The artwork on this note card was created by 5768 WRJ Art Calendar artist Césan d’Ornellas Levine.
A recruitment poster encouraging immigrants to build new lives in California hangs at Ellis Island.
Last summer I took my children to Ellis Island to walk in the footsteps of their ancestors. We stood in the “Great Hall” and looked out at the Statue of Liberty and the port of New York. As we stood in that cavernous room, where immigrants learned what their fate would be, I thought of my great-grandparents who had come through the port of New York at the turn of the 20th century. I thought of my father who immigrated from Iran by himself at the age of 17. I thought of my aunts, uncles and cousins who found safety in this country following the Iranian Revolution of the 1970s. I thought about the lives that each of them created in California, and I marveled at the courage and determination that can be found in all who have immigrated to this country searching for what my family was searching for: a better life for themselves and for their families.
Last week I was very proud of my home state when Governor Brown signed into law SB-54, “The California Values Act,” landmark legislation that provides key protections for immigrants in California against federal mass deportation policies. In enacting this law, California has taken a significant step towards disentangling local law enforcement from immigration enforcement, thereby reducing the number of community members funneled into the cruel and inhumane immigration detention and deportation system.
SB-54 was the main legislative priority of Reform CA, a project of the Religious Action Center that seeks to organize Reform congregations throughout the state into a social justice network working together and across lines of difference for lasting, structural change in the state. For months, Reform clergy and congregants worked with diverse coalition partners to pass this legislation. We worked on this legislation because it is the Jewish thing to do. To ‘care for the stranger in our midst’ is an ancient imperative, not only because the Torah commands us 36 times in 36 nuanced ways, but because we know all too well what it means to be the stranger. We know not just because our ancient ancestors were strangers in Egypt, but because throughout our history, time and again, our people have been forced into exile.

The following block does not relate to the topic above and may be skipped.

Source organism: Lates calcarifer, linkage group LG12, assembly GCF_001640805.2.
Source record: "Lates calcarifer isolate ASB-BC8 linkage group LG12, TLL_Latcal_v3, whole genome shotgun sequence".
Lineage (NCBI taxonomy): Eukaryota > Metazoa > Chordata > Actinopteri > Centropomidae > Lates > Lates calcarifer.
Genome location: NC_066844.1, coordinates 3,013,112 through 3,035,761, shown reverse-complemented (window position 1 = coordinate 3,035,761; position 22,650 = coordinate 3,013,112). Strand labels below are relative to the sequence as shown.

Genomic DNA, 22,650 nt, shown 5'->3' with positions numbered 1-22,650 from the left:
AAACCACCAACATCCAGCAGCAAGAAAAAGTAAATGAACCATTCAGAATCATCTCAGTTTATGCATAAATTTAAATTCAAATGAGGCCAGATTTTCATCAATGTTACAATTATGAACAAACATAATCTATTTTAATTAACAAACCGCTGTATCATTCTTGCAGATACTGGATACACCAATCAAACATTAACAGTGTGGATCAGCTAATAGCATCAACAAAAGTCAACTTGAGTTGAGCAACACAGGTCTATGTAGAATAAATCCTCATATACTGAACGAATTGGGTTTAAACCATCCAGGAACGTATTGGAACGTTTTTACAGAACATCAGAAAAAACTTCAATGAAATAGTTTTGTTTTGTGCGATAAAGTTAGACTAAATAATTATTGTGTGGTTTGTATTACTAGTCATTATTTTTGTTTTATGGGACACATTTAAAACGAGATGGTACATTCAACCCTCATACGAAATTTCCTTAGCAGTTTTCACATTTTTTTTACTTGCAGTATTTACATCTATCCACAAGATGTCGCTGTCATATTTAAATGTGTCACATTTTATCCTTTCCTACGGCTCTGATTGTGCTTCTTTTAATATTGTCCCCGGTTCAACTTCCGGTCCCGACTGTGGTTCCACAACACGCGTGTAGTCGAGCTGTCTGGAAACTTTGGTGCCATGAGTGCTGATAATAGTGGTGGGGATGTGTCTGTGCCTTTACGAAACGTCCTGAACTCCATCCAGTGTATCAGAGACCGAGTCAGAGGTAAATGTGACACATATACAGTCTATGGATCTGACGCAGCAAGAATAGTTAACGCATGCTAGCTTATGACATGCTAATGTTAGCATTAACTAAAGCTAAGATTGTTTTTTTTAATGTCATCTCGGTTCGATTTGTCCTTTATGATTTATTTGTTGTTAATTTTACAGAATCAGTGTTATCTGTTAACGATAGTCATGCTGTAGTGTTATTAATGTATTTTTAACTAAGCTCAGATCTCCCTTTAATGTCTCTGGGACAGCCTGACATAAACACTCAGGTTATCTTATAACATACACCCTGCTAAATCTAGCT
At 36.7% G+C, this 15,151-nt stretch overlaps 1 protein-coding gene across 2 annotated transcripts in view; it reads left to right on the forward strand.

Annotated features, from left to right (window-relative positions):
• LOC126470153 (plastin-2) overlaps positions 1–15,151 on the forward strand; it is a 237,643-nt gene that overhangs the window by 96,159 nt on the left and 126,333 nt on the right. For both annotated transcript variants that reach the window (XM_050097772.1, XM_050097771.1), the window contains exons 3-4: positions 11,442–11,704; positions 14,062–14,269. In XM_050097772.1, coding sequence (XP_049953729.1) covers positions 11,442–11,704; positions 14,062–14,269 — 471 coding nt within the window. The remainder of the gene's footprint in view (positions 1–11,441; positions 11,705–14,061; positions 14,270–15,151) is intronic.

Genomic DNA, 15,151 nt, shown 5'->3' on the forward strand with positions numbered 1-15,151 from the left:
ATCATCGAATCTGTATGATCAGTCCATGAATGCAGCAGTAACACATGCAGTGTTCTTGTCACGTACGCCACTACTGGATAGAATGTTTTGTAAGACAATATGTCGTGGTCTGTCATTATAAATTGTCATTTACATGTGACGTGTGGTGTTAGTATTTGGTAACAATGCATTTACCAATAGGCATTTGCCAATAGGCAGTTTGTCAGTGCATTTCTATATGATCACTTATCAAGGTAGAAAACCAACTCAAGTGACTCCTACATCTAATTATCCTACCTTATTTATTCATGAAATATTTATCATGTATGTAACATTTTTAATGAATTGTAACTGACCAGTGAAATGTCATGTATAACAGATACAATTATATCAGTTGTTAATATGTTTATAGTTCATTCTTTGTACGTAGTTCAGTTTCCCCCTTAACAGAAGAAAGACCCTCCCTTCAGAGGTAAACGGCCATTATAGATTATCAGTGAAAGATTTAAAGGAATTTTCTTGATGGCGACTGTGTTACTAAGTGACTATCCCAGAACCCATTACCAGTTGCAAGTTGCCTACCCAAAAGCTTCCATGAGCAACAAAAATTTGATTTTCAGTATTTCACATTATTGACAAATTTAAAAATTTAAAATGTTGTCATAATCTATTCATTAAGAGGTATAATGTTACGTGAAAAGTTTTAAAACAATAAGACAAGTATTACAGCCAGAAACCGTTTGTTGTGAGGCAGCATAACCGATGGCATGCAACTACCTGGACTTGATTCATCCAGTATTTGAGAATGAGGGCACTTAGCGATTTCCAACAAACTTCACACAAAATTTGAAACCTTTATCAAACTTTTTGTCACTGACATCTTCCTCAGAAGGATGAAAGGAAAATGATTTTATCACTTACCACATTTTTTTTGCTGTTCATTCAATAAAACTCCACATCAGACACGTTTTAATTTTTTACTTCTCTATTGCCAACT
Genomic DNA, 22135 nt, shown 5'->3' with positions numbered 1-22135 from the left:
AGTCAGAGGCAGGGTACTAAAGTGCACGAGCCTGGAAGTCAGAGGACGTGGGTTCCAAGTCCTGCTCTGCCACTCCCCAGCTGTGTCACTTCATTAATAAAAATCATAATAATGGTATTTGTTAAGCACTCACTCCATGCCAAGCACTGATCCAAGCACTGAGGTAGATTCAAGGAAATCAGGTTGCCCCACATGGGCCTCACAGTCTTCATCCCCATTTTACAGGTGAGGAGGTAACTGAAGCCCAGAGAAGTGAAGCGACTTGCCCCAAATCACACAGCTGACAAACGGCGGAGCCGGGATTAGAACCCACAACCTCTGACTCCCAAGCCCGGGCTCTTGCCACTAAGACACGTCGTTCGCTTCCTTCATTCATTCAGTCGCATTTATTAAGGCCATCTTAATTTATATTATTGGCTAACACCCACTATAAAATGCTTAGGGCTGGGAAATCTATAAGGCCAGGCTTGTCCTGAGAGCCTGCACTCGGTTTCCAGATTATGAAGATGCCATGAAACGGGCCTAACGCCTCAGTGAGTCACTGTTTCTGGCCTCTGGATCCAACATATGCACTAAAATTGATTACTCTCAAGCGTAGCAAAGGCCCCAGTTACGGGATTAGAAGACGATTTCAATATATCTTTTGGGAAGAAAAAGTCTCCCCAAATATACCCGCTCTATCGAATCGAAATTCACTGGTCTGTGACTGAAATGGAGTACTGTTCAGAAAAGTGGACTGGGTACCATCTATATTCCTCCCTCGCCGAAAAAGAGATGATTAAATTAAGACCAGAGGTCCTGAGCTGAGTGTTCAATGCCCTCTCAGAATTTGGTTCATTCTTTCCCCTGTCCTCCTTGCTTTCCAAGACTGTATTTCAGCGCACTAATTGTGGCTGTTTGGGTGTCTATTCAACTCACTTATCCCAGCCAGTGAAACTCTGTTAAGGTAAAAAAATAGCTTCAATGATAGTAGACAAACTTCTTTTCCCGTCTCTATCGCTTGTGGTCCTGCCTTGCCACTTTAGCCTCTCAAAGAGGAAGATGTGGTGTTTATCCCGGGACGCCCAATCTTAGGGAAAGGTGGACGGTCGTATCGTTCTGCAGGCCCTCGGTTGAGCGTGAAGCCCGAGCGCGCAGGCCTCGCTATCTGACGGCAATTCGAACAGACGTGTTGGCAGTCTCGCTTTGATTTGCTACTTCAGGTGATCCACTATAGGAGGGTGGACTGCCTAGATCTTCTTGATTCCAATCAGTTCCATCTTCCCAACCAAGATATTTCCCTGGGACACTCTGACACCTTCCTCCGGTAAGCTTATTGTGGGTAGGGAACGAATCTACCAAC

Reform congregations around the state held nearly 50 in-district meetings with state legislators to talk to them about SB-54. Our efforts reached a peak when 100 Reform rabbis, cantors and congregants from around the state gathered in Sacramento for the Reform CA Lobby Day. We met with bill sponsor and Senate President Pro Tempore Kevin de Leon and urged him not to weaken the bill in his negotiations with Governor Brown and the Sheriff’s Association. We met with Governor Brown’s staff and shared the same message. In the end, the worst amendments were avoided and the core protections of the bill remained in place.
I am ever mindful that my life, and the state I live in, has benefited from the hard work and big dreams of immigrants, both the ones from whom I am descended, as well as the ones I am honored to call my neighbors. The passing of SB-54 is just one way the State of California, and the Reform Jewish community, is letting our immigrant families know that we value them.
Rabbi Mona Alfi is the senior rabbi at Congregation B’nai Israel in Sacramento, California. She is also a member of the Urgency of Now Immigrant Justice Campaign Leadership Team.